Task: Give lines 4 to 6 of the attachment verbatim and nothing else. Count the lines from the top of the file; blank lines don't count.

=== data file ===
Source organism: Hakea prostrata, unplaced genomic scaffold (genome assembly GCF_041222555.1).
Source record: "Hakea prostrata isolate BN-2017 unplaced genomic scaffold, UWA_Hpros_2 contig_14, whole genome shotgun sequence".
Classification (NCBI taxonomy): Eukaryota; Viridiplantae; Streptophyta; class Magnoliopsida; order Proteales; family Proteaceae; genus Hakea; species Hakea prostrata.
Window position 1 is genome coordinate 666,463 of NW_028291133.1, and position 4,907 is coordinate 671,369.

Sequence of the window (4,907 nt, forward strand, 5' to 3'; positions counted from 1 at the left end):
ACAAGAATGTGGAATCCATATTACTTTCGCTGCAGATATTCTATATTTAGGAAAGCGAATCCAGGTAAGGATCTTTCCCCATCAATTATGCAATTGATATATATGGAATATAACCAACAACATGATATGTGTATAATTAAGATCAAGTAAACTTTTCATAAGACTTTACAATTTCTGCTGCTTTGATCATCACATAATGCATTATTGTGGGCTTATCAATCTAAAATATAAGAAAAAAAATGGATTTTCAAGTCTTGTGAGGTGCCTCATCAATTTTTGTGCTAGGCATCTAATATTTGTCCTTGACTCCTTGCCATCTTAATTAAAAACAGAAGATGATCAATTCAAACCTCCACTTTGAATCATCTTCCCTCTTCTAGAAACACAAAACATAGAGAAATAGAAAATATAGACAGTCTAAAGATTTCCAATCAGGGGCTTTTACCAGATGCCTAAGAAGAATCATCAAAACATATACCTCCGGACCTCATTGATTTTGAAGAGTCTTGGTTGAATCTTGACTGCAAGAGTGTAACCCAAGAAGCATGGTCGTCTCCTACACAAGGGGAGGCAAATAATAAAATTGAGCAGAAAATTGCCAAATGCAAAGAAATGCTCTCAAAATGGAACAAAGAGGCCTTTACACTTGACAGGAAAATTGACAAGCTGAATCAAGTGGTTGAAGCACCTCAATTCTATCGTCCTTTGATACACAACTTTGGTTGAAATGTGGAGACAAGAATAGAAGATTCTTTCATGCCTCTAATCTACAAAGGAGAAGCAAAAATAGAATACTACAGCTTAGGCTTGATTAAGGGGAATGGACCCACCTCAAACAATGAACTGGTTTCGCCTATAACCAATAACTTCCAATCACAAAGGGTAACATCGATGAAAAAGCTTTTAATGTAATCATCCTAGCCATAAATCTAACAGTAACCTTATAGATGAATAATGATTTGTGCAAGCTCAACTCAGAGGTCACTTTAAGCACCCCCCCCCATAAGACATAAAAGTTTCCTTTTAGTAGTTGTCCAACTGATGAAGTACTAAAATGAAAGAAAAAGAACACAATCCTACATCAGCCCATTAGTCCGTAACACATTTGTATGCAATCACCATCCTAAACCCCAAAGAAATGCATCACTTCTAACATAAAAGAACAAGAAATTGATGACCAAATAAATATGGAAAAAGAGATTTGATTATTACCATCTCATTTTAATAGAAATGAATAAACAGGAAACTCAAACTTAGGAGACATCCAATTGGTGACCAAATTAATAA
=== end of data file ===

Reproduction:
Window position 1 is genome coordinate 666,463 of NW_028291133.1, and position 4,907 is coordinate 671,369.

Sequence of the window (4,907 nt, forward strand, 5' to 3'; positions counted from 1 at the left end):
ACAAGAATGTGGAATCCATATTACTTTCGCTGCAGATATTCTATATTTAGGAAAGCGAATCCAGGTAAGGATCTTTCCCCATCAATTATGCAATTGATATATATGGAATATAACCAACAACATGATATGTGTATAATTAAGATCAAGTAAACTTTTCATAAGACTTTACAATTTCTGCTGCTTTGATCATCACATAATGCATTATTGTGGGCTTATCAATCTAAAATATAAGAAAAAAAATGGATTTTCAAGTCTTGTGAGGTGCCTCATCAATTTTTGTGCTAGGCATCTAATATTTGTCCTTGACTCCTTGCCATCTTAATTAAAAACAGAAGATGATCAATTCAAACCTCCACTTTGAATCATCTTCCCTCTTCTAGAAACACAAAACATAGAGAAATAGAAAATATAGACAGTCTAAAGATTTCCAATCAGGGGCTTTTACCAGATGCCTAAGAAGAATCATCAAAACATATACCTCCGGACCTCATTGATTTTGAAGAGTCTTGGTTGAATCTTGACTGCAAGAGTGTAACCCAAGAAGCATGGTCGTCTCCTACACAAGGGGAGGCAAATAATAAAATTGAGCAGAAAATTGCCAAATGCAAAGAAATGCTCTCAAAATGGAACAAAGAGGCCTTTACACTTGACAGGAAAATTGACAAGCTGAATCAAGTGGTTGAAGCACCTCAATTCTATCGTCCTTTGATACACAACTTTGGTTGAAATGTGGAGACAAGAATAGAAGATTCTTTCATGCCTCTAATCTACAAAGGAGAAGCAAAAATAGAATACTACAGCTTAGGCTTGATTAAGGGGAATGGACCCACCTCAAACAATGAACTGGTTTCGCCTATAACCAATAACTTCCAATCACAAAGGGTAACATCGATGAAAAAGCTTTTAATGTAATCATCCTAGCCATAAATCTAACAGTAACCTTATAGATGAATAATGATTTGTGCAAGCTCAACTCAGAGGTCACTTTAAGCACCCCCCCCCATAAGACATAAAAGTTTCCTTTTAGTAGTTGTCCAACTGATGAAGTACTAAAATGAAAGAAAAAGAACACAATCCTACATCAGCCCATTAGTCCGTAACACATTTGTATGCAATCACCATCCTAAACCCCAAAGAAATGCATCACTTCTAACATAAAAGAACAAGAAATTGATGACCAAATAAATATGGAAAAAGAGATTTGATTATTACCATCTCATTTTAATAGAAATGAATAAACAGGAAACTCAAACTTAGGAGACATCCAATTGGTGACCAAATTAATAA